It was raining, and flooded, in historic Annapolis, Maryland, when 265 of us gathered for the second Keeping History Above Water conference. The swag was an umbrella!  It had the logo “Weather it Together,” referencing the sea level rise planning program of the City of Annapolis, and the camaraderie of conference-goers — heritage professionals and their partners — puzzling out how to solve the climate-related problems of river and surface flooding and sea level rise, and their threats to tangible and intangible cultural heritage.

Those who attended both this conference and the first one held eighteen months ago in Newport, Rhode Island, were impressed by the sector’s significant growth in understanding and experience in the interim. This is due to collaboration not only across, but also among domains: urban planning, coastal and ocean science, climate science, preservation, civil engineering, and policy developers.

Here are some take-aways for the AASLH audience.

  • When you or a preservation planner assess your neighborhood and building for disaster mitigation, one focus is “flood-and wind-prone projections” such as: anything at basement level (paving, boot scrapers, mid-block alleys, gates and fences) and exposed parts, such as signs, porch covers, and chimneys. The idea is to document what is at risk, for replacement in kind, if necessary, and to incorporate advantage or opportunity into planning and preparation. This process will help you understand if water-filled booms or mechanical barriers better suit your flood protection needs (the flexible, water-filled booms fill in the gaps of uneven brickwork, while mechanical set-ups work best on flat concrete sidewalks or parking areas).
  • Beware of “compound flooding.” That’s when rainfall combined with “coastal blow-in” creates flooding for two reasons: seas being driven toward land come up through storm sewers not equipped with backflow preventers; or because stormwater cannot exit the system because the outflows are under water themselves. Do you know where your storm sewers are and if they can back up into your area? Whether you live by the coast, a lake, a river, or nothing at all, you need to know where they go and how well they work. Contact your municipality to begin protecting your site.
  • The City of Portsmouth’s planning department knows the rate of groundwater impacts on infrastructure during a storm – just three minutes can affect road access. That means traffic for business, visitors, and workers – and emergency personnel. Much of the city is built on fill which is hardly a barrier for river or sea water seeking its level. Is your port town built on fill, too?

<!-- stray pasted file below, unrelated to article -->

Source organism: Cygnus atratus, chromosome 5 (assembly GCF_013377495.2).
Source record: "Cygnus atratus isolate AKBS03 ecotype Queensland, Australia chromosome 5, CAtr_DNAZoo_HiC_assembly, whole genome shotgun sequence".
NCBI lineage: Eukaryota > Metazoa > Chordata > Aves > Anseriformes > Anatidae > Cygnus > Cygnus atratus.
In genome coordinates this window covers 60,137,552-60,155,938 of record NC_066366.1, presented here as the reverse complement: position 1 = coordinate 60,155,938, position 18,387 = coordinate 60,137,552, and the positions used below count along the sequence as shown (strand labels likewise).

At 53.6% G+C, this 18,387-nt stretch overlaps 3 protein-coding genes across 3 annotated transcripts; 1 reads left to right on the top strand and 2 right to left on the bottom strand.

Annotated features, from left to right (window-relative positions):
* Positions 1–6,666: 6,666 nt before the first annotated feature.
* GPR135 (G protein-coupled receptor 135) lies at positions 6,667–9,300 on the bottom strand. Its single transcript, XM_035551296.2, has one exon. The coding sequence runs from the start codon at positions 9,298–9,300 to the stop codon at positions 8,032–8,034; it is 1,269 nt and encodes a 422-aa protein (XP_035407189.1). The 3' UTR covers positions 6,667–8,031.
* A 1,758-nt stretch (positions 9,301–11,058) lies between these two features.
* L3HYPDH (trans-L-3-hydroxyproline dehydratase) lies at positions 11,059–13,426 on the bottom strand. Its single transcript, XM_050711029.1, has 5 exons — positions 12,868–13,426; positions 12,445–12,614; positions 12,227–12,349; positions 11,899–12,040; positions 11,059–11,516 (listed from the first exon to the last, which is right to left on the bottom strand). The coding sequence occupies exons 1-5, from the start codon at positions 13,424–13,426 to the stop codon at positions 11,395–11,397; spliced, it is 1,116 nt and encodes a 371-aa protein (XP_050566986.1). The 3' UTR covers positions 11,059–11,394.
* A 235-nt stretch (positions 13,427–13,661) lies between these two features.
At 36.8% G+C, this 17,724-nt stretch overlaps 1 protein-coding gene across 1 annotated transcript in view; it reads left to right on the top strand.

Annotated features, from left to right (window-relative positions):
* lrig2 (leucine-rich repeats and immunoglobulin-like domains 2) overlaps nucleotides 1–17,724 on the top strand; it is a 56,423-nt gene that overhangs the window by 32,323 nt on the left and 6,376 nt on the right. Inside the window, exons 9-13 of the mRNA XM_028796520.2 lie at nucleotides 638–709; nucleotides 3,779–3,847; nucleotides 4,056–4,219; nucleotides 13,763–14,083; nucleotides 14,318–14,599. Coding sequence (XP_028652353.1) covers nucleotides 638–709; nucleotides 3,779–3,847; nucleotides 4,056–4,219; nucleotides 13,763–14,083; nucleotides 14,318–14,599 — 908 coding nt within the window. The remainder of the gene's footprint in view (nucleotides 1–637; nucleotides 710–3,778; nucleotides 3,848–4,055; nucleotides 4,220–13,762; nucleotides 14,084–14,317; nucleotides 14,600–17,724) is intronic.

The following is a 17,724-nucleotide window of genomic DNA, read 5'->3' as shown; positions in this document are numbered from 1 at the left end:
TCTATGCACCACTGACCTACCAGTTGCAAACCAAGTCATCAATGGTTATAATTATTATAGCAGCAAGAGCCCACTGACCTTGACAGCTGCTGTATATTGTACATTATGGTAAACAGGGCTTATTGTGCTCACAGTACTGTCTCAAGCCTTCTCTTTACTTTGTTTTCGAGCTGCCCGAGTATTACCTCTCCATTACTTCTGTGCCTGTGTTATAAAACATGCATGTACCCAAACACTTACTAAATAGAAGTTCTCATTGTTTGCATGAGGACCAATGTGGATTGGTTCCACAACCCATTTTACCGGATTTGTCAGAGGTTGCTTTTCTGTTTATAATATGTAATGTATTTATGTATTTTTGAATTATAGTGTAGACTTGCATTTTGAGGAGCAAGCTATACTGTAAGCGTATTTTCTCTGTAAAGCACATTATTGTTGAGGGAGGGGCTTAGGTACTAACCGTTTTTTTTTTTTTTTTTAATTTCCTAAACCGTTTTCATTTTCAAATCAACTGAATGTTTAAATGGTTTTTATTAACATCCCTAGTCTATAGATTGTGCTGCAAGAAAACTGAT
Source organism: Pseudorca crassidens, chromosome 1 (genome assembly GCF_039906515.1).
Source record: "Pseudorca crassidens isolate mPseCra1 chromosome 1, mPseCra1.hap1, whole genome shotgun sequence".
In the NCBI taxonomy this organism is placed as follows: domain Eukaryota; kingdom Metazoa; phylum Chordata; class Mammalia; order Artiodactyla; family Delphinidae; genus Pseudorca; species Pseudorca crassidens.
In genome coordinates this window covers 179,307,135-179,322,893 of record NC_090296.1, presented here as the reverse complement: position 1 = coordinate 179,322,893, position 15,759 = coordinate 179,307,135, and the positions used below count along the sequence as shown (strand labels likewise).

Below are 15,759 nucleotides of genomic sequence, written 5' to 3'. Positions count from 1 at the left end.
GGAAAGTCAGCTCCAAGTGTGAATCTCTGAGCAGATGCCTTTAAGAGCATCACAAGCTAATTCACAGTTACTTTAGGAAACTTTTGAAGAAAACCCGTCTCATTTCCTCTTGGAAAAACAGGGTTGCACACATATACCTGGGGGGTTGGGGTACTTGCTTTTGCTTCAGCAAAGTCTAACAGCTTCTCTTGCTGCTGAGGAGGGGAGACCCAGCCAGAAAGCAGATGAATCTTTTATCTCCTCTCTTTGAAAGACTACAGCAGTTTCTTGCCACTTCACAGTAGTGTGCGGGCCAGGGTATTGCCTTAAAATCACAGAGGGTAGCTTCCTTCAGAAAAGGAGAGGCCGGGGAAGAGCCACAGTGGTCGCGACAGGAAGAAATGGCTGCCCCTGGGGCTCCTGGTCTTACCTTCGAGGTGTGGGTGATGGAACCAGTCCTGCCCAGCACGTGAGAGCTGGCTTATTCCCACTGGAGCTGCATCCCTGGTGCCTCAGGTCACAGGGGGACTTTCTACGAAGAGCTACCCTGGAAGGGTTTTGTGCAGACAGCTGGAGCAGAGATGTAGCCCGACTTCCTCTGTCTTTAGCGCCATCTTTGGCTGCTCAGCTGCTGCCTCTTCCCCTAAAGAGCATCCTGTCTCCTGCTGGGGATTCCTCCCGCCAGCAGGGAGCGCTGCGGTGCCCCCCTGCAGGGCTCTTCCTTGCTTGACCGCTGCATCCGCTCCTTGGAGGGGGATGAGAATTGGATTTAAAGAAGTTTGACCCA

• Your economic development agency may support your planning and mitigation work, or the state may be about to embark on its federally-mandated five-year update of its hazard mitigation plan. Take these opportunities to participate in the public disaster-planning process. It is important for your historic structure to be part of your local hazard mitigation plan, and for your state’s hazard mitigation plan to include cultural and historic resources. With these sorts of connections, you are far more likely to benefit from disaster-related federal funding. Find out now where the planning process is in its schedule, and if your organization is considered in the current plan.

Standing water in Annapolis. Where is it coming from?

Storm drain without a backflow preventer is the culprit.

During the conference, Nell Ziehl, the Chief of Planning, Education and Outreach for the Maryland Historical Trust, highlighted our field’s unique value in the planning process: “Our field is so well-suited to help people process this difficult situation and make creative decisions about the future. Climate change forces a laser focus on what really matters, and for many people, that means not just community, but also place. In Maryland, we have been adapting to water for centuries — this information can bring comfort, as well as design ideas based in our own traditions. Certainly, in our work with the City of Annapolis and around the state, we have seen first-hand that community engagement about the threats, realities, and opportunities of climate adaptation can turn stoic resistance into problem-solving positivity and even optimism.”

Effective planning for disasters, mitigating disasters, and recovery demand collective effort. It’s irresponsible, frankly, to plan alone. Please take the time now to work with your community to prepare. The crisis may be a devastating fire, rivers flooding, major storms in winter or summer, even chemical spills and mass evacuations. You need to know how to work together and to work with outsiders coming to help.

If your area is designated a federal disaster area, when outside agencies come to provide aid, will you or any other heritage professionals know enough about the region’s cultural heritage to incorporate its protection into the recovery response? Don’t let your sacred and historic sites suffer after the disaster as well. The area’s intangible heritage and the relationship of the land and sites within that area are as important as the structures.

As humanities professionals, educators, and preservationists, we have unique abilities to bring our communities together and to protect assets others may overlook – whether or not they’re under water.

Sarah W. Sutton is a sustainability and climate resilience consultant for cultural resources, zoos, gardens and museums.